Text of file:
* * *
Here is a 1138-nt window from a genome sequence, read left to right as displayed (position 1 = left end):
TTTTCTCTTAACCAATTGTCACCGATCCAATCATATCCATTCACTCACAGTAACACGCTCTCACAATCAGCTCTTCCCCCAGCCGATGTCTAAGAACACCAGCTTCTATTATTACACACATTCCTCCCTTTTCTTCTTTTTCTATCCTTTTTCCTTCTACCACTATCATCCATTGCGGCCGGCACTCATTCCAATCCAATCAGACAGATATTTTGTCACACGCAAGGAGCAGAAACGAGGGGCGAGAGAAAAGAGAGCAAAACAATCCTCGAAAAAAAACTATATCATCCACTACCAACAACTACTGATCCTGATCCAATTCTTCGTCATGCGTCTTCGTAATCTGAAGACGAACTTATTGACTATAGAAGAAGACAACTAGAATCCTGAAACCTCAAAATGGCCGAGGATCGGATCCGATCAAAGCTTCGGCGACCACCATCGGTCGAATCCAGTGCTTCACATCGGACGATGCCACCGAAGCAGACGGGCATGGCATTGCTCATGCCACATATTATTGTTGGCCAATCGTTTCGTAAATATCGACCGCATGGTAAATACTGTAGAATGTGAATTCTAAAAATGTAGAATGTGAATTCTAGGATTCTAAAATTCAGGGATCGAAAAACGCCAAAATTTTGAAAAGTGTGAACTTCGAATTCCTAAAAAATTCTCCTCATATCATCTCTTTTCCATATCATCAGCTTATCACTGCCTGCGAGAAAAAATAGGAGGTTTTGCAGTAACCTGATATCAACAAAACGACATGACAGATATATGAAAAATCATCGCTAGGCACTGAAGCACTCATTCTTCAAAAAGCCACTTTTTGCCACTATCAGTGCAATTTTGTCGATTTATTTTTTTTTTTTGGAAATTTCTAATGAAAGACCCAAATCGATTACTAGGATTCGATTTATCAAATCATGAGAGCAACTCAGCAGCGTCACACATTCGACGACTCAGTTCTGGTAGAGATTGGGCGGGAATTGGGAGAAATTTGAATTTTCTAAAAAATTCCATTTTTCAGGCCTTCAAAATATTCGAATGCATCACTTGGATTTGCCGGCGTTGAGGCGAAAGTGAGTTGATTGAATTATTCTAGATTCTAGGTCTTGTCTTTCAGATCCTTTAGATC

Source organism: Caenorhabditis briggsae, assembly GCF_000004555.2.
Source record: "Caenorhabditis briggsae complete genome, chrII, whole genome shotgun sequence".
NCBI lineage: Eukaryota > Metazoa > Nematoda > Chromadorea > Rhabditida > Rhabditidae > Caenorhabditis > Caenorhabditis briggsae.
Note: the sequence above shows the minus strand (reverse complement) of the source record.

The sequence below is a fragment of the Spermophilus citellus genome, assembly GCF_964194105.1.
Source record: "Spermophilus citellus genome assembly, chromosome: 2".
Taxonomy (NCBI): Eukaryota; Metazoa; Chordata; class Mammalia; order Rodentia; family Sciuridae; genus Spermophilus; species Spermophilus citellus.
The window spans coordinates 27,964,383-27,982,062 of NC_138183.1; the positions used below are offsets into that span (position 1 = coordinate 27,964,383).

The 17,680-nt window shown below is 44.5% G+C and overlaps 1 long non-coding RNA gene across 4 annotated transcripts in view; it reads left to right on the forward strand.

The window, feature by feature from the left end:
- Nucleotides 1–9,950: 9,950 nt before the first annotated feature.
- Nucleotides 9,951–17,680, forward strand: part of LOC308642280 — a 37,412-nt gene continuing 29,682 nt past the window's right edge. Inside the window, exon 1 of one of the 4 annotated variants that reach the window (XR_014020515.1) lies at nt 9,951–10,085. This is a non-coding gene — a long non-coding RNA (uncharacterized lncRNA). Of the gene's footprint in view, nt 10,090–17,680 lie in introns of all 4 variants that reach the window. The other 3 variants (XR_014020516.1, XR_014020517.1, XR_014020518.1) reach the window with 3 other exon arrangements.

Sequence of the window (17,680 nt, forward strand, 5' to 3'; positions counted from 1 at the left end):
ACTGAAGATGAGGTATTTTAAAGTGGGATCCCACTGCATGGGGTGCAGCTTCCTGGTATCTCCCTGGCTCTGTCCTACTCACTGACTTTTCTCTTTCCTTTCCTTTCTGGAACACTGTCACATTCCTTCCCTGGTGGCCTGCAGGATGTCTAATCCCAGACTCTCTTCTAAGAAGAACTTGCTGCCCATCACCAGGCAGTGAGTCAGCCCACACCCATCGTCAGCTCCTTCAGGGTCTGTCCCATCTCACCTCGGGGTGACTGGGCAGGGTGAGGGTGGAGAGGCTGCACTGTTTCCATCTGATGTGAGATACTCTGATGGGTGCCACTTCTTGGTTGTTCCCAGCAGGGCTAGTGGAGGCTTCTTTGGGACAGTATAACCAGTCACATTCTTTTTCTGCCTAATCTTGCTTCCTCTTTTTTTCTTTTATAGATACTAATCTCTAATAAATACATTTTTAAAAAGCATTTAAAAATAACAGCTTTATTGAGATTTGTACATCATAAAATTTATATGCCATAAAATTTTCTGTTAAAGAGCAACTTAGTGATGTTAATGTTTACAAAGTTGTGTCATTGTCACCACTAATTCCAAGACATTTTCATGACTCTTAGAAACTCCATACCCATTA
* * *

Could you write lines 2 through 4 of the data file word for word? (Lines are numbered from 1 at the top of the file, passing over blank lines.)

TTTTCTCTTAACCAATTGTCACCGATCCAATCATATCCATTCACTCACAGTAACACGCTCTCACAATCAGCTCTTCCCCCAGCCGATGTCTAAGAACACCAGCTTCTATTATTACACACATTCCTCCCTTTTCTTCTTTTTCTATCCTTTTTCCTTCTACCACTATCATCCATTGCGGCCGGCACTCATTCCAATCCAATCAGACAGATATTTTGTCACACGCAAGGAGCAGAAACGAGGGGCGAGAGAAAAGAGAGCAAAACAATCCTCGAAAAAAAACTATATCATCCACTACCAACAACTACTGATCCTGATCCAATTCTTCGTCATGCGTCTTCGTAATCTGAAGACGAACTTATTGACTATAGAAGAAGACAACTAGAATCCTGAAACCTCAAAATGGCCGAGGATCGGATCCGATCAAAGCTTCGGCGACCACCATCGGTCGAATCCAGTGCTTCACATCGGACGATGCCACCGAAGCAGACGGGCATGGCATTGCTCATGCCACATATTATTGTTGGCCAATCGTTTCGTAAATATCGACCGCATGGTAAATACTGTAGAATGTGAATTCTAAAAATGTAGAATGTGAATTCTAGGATTCTAAAATTCAGGGATCGAAAAACGCCAAAATTTTGAAAAGTGTGAACTTCGAATTCCTAAAAAATTCTCCTCATATCATCTCTTTTCCATATCATCAGCTTATCACTGCCTGCGAGAAAAAATAGGAGGTTTTGCAGTAACCTGATATCAACAAAACGACATGACAGATATATGAAAAATCATCGCTAGGCACTGAAGCACTCATTCTTCAAAAAGCCACTTTTTGCCACTATCAGTGCAATTTTGTCGATTTATTTTTTTTTTTTGGAAATTTCTAATGAAAGACCCAAATCGATTACTAGGATTCGATTTATCAAATCATGAGAGCAACTCAGCAGCGTCACACATTCGACGACTCAGTTCTGGTAGAGATTGGGCGGGAATTGGGAGAAATTTGAATTTTCTAAAAAATTCCATTTTTCAGGCCTTCAAAATATTCGAATGCATCACTTGGATTTGCCGGCGTTGAGGCGAAAGTGAGTTGATTGAATTATTCTAGATTCTAGGTCTTGTCTTTCAGATCCTTTAGATC

Source organism: Caenorhabditis briggsae, assembly GCF_000004555.2.
Source record: "Caenorhabditis briggsae complete genome, chrII, whole genome shotgun sequence".